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Clegg’s allies turn on Farron

20 September 2011

11:57 AM

20 September 2011

11:57 AM

James wrote at the weekend, Nick Clegg’s Orange Book allies fear Tim Farron, the Lib Dem President and standard bearer of the social democrat wing of the party. Yesterday, Farron said that the coalition would “end in divorce” in the months running up to the next general election. That provocative comment followed the barnstorming speech that Farron gave on Saturday, in which he labelled Nick Clegg as the “Leader of the Opposition”. Quentin Letts has echoed the views of many party foot soldiers by saying that this was a leadership pitch for the future by the Party President.


Unsurprisingly, the leadership has moved to quash Farron. The Times reports (£):

Mr Farron was ordered to appear before colleagues at this morning’s meeting of MPs, having failed to show up yesterday to justify his suggestion which stopped just short of advocating a break-up. His comments were disowned publicly by Vince Cable, the Business Secretary, yesterday morning. “I and my colleagues are most definitely not talking about coalition divorce,” Dr Cable told the BBC. “We are committed to the coalition Government. We have a massive task to do to turn the economy around. It has to be done in an environment of fairness, which is where this issue of reward for failure comes in, but nobody is talking about divorce“.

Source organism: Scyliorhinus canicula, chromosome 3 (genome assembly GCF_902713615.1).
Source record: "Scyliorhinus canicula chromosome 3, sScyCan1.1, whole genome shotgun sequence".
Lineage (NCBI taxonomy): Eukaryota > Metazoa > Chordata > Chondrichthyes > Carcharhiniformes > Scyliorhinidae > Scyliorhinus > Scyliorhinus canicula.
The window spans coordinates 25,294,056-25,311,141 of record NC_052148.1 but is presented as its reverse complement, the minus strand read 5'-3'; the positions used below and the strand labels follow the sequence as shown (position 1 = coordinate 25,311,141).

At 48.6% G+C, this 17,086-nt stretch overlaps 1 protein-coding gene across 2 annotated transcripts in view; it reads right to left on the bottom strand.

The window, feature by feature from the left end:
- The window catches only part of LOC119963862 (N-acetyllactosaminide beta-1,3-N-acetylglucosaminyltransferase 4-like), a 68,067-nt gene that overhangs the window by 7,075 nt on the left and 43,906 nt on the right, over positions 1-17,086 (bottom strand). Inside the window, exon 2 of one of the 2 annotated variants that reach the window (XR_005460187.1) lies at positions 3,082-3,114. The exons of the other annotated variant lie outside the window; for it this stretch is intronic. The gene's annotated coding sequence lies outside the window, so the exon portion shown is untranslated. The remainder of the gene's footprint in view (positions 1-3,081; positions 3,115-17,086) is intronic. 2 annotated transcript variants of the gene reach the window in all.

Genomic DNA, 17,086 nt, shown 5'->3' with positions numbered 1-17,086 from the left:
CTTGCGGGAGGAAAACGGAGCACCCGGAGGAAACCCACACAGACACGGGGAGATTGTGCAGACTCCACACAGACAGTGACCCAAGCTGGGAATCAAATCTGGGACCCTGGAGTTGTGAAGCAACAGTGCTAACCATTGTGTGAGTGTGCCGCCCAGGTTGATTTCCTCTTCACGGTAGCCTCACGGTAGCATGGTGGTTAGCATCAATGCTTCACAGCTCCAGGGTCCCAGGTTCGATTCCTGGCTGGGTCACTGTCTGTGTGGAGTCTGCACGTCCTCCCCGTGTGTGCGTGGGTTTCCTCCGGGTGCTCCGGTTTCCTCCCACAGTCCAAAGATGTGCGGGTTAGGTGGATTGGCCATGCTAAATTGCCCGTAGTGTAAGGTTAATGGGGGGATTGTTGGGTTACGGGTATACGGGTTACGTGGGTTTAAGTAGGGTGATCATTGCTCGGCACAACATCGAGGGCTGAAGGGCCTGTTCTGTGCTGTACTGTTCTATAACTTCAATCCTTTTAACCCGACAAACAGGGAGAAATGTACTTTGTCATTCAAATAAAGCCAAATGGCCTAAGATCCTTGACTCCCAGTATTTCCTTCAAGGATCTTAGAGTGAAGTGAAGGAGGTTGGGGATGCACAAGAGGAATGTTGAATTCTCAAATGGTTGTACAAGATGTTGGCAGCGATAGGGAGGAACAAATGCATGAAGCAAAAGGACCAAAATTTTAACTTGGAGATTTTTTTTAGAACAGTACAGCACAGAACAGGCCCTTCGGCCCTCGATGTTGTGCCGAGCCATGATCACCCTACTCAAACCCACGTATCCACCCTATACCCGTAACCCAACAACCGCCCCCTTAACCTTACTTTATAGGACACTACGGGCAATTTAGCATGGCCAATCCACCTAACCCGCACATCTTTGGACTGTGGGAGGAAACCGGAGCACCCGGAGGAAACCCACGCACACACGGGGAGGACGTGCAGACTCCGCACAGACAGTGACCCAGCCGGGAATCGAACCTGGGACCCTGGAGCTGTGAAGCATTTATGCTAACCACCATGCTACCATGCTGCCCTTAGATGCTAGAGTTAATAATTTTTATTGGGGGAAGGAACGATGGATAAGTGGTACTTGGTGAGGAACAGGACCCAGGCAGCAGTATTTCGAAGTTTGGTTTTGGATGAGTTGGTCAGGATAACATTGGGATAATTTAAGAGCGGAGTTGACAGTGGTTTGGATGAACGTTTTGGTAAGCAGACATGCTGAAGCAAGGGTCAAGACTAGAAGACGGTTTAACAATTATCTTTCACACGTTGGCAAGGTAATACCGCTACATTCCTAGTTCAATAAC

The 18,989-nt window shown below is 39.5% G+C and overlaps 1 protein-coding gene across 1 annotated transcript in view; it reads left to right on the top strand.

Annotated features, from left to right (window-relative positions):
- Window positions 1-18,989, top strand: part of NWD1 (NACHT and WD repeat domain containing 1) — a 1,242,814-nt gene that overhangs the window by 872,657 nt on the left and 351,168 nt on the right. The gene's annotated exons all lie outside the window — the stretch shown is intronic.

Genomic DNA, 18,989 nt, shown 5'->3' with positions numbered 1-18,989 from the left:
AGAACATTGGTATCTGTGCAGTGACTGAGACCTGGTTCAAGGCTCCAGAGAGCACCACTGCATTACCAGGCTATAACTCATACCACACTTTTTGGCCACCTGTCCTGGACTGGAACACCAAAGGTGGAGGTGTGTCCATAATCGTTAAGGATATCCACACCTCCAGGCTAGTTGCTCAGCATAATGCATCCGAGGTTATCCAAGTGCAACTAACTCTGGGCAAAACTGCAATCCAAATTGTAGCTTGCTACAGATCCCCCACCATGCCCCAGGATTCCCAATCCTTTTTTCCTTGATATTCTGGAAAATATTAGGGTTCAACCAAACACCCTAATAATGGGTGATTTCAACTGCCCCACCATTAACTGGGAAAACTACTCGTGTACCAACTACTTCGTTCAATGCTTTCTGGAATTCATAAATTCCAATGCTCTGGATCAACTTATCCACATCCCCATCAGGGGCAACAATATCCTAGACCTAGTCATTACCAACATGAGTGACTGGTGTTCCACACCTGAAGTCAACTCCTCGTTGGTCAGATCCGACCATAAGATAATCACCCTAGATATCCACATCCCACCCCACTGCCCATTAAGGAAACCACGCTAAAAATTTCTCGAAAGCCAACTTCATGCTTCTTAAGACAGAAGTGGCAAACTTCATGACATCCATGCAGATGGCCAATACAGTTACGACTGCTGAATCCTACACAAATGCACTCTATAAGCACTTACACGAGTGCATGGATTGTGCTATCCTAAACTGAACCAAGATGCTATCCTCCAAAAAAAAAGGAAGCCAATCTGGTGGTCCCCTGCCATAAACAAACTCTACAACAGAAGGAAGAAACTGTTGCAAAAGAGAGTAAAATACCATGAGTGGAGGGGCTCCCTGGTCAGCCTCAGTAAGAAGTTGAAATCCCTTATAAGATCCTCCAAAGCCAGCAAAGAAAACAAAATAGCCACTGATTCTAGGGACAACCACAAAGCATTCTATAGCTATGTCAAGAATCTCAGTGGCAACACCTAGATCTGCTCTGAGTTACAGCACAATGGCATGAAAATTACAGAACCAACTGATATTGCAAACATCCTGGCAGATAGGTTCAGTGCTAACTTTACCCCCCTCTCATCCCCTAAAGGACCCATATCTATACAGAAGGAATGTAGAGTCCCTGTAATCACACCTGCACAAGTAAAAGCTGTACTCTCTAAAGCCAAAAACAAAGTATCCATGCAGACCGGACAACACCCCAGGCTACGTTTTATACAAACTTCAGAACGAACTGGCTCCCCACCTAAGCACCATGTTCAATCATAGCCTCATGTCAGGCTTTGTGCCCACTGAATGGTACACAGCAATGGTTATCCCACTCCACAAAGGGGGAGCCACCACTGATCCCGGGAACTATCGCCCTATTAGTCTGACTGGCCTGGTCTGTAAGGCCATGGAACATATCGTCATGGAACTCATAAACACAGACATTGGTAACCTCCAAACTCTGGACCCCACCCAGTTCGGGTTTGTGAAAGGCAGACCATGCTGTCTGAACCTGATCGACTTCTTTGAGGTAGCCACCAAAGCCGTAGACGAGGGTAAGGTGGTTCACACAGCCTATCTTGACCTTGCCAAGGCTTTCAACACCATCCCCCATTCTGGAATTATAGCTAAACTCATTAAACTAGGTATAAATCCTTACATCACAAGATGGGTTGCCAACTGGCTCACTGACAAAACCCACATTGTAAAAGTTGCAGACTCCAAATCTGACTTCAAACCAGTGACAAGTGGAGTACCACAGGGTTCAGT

The general consensus among observers is that Clegg is absolutely secure and is likely to remain so; but, plainly, Farron’s manoeuvres have not gone unnoticed.

UPDATE: Farron has just appeared on the Daily Politics (video above), where he was grilled by Andrew Neil about his leadership ambitions and the coalition. It was fun viewing, with the cheeky chappie from Westmoreland reduced to rambling incoherence at times. Eventually, though, Fallon said that the Conservatives and Liberal Democrats “will go there separate ways” after the next election.  He also added that he had “no…ambition” to lead the party. In a later interview he said that Nick Clegg will “almost certainly lead the party into the next election”, which is not quite the same as saying that Clegg will.

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